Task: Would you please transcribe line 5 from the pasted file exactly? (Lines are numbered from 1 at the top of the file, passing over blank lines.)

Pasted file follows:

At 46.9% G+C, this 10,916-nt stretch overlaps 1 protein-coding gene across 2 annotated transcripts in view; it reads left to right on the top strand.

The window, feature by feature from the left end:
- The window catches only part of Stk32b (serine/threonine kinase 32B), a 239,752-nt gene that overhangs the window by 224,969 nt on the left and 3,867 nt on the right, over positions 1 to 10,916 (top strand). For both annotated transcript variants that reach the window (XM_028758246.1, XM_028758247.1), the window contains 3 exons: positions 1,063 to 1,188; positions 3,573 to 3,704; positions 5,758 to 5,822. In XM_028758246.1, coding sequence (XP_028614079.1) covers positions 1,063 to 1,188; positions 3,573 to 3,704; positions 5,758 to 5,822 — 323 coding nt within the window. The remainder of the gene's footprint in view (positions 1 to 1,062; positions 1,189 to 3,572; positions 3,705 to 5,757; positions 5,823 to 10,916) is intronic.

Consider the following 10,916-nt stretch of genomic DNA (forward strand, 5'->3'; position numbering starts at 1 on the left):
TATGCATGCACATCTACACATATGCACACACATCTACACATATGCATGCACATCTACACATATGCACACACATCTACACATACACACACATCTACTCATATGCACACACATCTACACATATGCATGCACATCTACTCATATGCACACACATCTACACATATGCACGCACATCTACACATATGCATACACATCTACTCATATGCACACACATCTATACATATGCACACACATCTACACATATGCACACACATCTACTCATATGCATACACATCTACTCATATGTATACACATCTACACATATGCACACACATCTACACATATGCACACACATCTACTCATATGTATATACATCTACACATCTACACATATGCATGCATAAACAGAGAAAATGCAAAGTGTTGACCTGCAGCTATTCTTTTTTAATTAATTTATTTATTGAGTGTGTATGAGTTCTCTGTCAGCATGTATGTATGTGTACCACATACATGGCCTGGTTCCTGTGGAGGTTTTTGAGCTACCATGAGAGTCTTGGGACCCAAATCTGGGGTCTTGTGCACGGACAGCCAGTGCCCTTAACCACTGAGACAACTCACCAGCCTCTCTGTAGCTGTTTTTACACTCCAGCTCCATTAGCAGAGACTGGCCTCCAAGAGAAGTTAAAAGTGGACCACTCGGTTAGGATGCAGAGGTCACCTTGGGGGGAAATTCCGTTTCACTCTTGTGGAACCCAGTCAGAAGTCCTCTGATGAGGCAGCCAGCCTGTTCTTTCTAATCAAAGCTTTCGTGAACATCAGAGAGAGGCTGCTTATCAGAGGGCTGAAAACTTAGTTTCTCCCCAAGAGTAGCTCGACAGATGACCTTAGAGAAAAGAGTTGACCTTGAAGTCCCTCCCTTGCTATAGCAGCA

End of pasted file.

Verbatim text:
TATGCATGCACATCTACACATATGCACACACATCTACACATATGCATGCACATCTACACATATGCACACACATCTACACATACACACACATCTACTCATATGCACACACATCTACACATATGCATGCACATCTACTCATATGCACACACATCTACACATATGCACGCACATCTACACATATGCATACACATCTACTCATATGCACACACATCTATACATATGCACACACATCTACACATATGCACACACATCTACTCATATGCATACACATCTACTCATATGTATACACATCTACACATATGCACACACATCTACACATATGCACACACATCTACTCATATGTATATACATCTACACATCTACACATATGCATGCATAAACAGAGAAAATGCAAAGTGTTGACCTGCAGCTATTCTTTTTTAATTAATTTATTTATTGAGTGTGTATGAGTTCTCTGTCAGCATGTATGTATGTGTACCACATACATGGCCTGGTTCCTGTGGAGGTTTTTGAGCTACCATGAGAGTCTTGGGACCCAAATCTGGGGTCTTGTGCACGGACAGCCAGTGCCCTTAACCACTGAGACAACTCACCAGCCTCTCTGTAGCTGTTTTTACACTCCAGCTCCATTAGCAGAGACTGGCCTCCAAGAGAAGTTAAAAGTGGACCACTCGGTTAGGATGCAGAGGTCACCTTGGGGGGAAATTCCGTTTCACTCTTGTGGAACCCAGTCAGAAGTCCTCTGATGAGGCAGCCAGCCTGTTCTTTCTAATCAAAGCTTTCGTGAACATCAGAGAGAGGCTGCTTATCAGAGGGCTGAAAACTTAGTTTCTCCCCAAGAGTAGCTCGACAGATGACCTTAGAGAAAAGAGTTGACCTTGAAGTCCCTCCCTTGCTATAGCAGCA